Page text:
This is all part of the pragmatic approach to economics, of which more in a later essay. For now, though, let’s look at one of the subconscious effects of the social game. Like most social mammals, humans have an instinctual respect for social status. Some relics of the pre-linguistic stages still apply here — we tend to respect individuals more who are physically healthy (able to fight and successfully raise offspring), as evidenced by such traits as height, hair, body type, and symmetry of features. Much of our respect, though, is tied up in the way a given individual plays the social game. A short, pudgy, balding man who owns a business that’s makes millions of dollars every year can take his pick from a line of beautiful women, and the attraction isn’t all greed. Individuals, especially men, who are “successful” in the social game are more attractive and more respected at an instinctual level.
That particular axe swings both ways. It also means that we have a biological imperative to do well in our community. In the context of the social game, that means displaying self-worth, and manifests itself in houses that are too big, competitive Christmas light displays, ridiculously overpriced designer clothing, and constant striving for more digits on the paycheck.
The recent economic crash has shown us that these kinds of status displays, like our cravings for high-calorie fatty foods, are no longer necessary. And yet we struggle on, convinced that if we just make enough money or buy enough toys, we’ll avoid being a “failure” — we’ll avoid losing the social game. What, then, can we do? We can’t just refuse to play, unless we feel like living in a cave in the Canadian rockies for the rest of our lives.
The first step for the Euthorian is to understand how the social game works. Understanding grants freedom. When you realize the uselessness of making money simply for status reasons — for having a “high score” — you are free to relax a little more, to not worry so much about getting that six-figure salary. Likewise, understanding status symbols as only that frees you from needing them, and allows you to spend your money on worthwhile products. More on consumption vs. creation in a future essay.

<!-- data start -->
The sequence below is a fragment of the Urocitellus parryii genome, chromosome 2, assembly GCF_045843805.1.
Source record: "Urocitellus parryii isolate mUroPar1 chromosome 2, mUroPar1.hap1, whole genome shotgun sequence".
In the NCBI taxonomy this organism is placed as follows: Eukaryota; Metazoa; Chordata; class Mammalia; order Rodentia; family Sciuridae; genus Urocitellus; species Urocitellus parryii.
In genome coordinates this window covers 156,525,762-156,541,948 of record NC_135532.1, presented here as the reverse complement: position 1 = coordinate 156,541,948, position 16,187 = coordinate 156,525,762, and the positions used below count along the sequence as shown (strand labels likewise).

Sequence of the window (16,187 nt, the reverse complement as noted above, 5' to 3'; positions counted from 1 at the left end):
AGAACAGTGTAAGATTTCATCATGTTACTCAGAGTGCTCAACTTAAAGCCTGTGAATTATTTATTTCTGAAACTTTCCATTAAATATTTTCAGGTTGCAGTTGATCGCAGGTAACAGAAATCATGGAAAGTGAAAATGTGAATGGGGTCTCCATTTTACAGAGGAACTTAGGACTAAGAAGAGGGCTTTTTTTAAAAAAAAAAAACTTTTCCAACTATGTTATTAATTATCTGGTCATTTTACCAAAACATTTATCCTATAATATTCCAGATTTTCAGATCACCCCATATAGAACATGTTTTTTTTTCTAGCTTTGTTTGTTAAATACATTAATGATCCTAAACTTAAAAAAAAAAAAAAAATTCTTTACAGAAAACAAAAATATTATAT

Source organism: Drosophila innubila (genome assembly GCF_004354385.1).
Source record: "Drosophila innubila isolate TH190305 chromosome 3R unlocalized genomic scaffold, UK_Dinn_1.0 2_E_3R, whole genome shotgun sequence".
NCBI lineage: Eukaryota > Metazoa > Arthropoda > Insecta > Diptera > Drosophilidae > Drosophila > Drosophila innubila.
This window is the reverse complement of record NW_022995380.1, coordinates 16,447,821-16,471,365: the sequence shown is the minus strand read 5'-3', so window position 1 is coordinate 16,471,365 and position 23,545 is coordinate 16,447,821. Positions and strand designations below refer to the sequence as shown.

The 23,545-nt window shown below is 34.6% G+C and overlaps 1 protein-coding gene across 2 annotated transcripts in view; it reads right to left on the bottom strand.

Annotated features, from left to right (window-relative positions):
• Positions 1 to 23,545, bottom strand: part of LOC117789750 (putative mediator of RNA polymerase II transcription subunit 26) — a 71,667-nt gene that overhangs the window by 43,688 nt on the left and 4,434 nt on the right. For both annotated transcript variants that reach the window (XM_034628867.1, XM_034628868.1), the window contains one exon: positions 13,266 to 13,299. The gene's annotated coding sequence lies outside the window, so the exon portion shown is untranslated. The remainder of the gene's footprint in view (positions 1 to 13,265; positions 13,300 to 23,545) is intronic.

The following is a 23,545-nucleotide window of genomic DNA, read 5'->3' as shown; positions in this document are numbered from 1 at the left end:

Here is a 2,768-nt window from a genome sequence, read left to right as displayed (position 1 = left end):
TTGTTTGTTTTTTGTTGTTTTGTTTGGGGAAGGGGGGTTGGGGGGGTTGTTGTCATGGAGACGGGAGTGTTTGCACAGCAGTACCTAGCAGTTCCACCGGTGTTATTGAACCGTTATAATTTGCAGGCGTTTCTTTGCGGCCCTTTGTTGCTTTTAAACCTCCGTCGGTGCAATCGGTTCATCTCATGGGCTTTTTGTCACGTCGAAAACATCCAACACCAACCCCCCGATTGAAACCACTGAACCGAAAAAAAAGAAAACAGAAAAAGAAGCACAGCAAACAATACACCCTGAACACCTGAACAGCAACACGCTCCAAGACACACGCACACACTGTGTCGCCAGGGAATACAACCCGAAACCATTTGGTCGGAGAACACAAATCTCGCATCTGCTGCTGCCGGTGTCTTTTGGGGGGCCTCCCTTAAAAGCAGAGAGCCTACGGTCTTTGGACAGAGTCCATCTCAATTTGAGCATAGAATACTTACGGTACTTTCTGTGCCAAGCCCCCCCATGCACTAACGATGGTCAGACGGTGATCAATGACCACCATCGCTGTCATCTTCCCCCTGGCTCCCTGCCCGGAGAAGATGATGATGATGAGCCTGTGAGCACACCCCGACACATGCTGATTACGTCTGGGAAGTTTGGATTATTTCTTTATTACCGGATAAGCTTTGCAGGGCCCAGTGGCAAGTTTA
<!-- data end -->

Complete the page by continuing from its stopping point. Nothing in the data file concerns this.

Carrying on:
The second step is to use one’s knowledge of the game to control it. When you begin to play consciously, you play better. You can set your actual goals, and play the game accordingly. A little less than a year ago, for example, I decided I wanted to take a long-term voyage around the world, without ever flying. Almost no social-game-defined “success” would allow me to achieve that goal, so I focused on using the game to my own advantage — to establishing a medium-income but maximum-freedom profession that granted me perfect geographic mobility. I leave in May.
Understanding the game and the rules most people are forced to play by gives you both freedom from and control over your local social structure. Some of our fellow humans have been becoming increasingly aware of this, resulting in “life-hacking” blogs springing up across the internet, of which Tim Ferris’s Four Hour Workweek is only one example.
Seeing society and economics as a combined game meant to regulate cooperation also helps when thinking about law and social engineering. We’ll discuss that aspect of the social game in a future essay.